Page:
"The economy expanded at a 4.8 percent annual rate during spring and summer, the fastest six-month pace in a decade." To put this into complete perspective: For all of 2014, the U.S. economy grew at a 2.4 percent pace -- meanwhile, China is dealing with a slowdown, as its economy last year grew 7.4 percent, its lowest rate since 1990.
"There are now 3.2 million more Americans earning paychecks than there were 12 months ago." -- that's about what we have for high school graduates every year -- not counting college grads or dropouts or immigrants or guestworkers here on visas.
"Americans increased their spending during the final three months of last year at the fastest pace in nearly nine years." -- WHAT!?!?! Please link to data for this claim please.
Below is edited and excerpted from another recent New York Times article titled "The Great American Dream, Still Deferred":
* In 1994 Bill Clinton pushed an effort to lift the homeownership rate, which then stood at just above 64 percent.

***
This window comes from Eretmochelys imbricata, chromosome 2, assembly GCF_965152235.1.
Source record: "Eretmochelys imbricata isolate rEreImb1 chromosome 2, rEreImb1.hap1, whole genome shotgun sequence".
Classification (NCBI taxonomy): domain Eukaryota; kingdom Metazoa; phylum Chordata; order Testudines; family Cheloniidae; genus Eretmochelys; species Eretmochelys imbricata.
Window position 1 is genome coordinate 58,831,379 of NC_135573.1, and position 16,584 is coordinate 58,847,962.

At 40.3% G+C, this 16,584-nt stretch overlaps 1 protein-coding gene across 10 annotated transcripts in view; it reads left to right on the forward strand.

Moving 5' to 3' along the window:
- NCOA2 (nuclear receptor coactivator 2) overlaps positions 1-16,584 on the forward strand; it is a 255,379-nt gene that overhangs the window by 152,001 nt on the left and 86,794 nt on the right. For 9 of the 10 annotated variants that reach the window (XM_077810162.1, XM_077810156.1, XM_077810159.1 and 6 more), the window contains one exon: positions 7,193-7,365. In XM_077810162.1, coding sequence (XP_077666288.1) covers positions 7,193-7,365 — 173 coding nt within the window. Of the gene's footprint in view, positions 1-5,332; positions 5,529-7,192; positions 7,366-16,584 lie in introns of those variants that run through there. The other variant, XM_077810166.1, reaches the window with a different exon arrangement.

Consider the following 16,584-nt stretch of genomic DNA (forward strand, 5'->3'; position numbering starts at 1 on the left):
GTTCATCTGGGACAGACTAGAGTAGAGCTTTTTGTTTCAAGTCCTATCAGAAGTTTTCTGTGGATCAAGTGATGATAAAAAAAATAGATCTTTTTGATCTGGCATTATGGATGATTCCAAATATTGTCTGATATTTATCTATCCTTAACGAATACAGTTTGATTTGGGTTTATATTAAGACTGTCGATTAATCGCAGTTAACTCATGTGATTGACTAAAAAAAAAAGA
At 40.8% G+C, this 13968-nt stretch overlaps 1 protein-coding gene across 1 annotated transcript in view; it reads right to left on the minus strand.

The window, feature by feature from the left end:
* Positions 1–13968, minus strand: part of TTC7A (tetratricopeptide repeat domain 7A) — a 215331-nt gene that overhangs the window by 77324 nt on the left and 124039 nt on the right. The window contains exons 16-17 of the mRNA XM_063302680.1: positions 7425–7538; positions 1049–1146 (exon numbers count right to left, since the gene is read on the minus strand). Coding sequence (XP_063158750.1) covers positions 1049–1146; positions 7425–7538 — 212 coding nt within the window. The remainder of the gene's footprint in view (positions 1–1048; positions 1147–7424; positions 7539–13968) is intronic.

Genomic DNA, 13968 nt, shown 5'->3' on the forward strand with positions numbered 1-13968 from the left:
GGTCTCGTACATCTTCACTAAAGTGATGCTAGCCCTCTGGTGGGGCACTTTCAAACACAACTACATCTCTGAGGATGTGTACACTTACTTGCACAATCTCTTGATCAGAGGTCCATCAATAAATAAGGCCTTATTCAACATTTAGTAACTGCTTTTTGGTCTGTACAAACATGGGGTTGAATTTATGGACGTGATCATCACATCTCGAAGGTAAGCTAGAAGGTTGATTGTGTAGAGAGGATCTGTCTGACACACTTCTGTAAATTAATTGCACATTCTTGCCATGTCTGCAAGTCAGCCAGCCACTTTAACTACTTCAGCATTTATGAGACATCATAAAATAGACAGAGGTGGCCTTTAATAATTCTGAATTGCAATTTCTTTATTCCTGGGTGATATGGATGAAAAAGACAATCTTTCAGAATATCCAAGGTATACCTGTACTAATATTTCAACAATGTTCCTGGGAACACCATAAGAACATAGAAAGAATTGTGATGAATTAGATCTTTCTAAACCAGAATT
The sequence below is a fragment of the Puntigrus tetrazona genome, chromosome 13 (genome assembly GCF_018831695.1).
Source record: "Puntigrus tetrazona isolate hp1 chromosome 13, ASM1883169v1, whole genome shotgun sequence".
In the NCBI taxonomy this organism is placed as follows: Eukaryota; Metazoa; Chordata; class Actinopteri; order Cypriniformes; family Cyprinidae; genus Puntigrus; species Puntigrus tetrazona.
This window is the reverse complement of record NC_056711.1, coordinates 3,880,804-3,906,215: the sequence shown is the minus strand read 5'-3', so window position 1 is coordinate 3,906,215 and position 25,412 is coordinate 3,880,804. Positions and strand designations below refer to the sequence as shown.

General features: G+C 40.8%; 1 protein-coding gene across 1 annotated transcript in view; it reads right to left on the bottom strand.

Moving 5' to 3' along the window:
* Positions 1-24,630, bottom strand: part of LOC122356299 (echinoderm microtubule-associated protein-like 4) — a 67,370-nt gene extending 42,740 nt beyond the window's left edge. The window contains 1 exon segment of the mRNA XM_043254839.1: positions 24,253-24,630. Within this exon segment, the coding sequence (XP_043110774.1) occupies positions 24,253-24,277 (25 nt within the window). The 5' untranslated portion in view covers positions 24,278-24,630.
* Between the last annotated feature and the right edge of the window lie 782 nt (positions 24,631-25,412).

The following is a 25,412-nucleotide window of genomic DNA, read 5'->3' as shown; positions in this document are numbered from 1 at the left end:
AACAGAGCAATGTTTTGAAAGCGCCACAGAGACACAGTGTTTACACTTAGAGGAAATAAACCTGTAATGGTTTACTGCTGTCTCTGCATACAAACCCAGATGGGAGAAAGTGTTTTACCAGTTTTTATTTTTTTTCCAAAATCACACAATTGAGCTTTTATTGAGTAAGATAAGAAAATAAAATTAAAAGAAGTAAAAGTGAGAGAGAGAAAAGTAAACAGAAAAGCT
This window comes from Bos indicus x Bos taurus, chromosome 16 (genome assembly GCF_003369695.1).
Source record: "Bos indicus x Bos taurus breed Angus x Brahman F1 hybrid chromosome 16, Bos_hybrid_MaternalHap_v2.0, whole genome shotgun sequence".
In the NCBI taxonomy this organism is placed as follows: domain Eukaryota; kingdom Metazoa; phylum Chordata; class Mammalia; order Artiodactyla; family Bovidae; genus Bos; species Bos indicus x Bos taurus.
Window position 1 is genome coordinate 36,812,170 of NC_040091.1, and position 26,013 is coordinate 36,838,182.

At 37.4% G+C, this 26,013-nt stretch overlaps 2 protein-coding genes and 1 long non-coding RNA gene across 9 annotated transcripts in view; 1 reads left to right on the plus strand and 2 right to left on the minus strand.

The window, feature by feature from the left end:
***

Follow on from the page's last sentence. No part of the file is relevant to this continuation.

* In 2004 during the Bush administration homeownership peaked at a little above 69 percent.
* By the end of 2014 the homeownership rate dropped all the way to 63.9 percent.
A national consumer survey conducted for Fannie Mae last December asked whether people would buy or rent if it were time to move. The share who said they would buy fell to 61 percent — a record low. Those who said they would rent rose to 34 percent.
The Fed’s current policy to tighten monetary conditions mean mortgage rates are likely to rise. That does not bode well for the housing market. History suggests a rise in mortgage rates causes a decline in housing demand. Unless the incomes of working people rise sharply, which virtually no one predicts, homeownership may decline further.
Together, Fannie and Freddie are currently backstopping more than $5 trillion in loans. Without that backing and Fed purchases, the housing market would be in much worse shape. At the same time, the American Enterprise Institute suggest that risky housing loans are again becoming more common — and most of these loans are being guaranteed by the F.H.A., Fannie and Freddie.
Now some are saying the federal housing agencies were competing to become the nation’s biggest subprime lender. "We’re not in a crisis at the moment, but the trend is troubling. We’re heading in the wrong direction.”
So, how good are we REALLY doing? Are happy days here again? Have a look and see.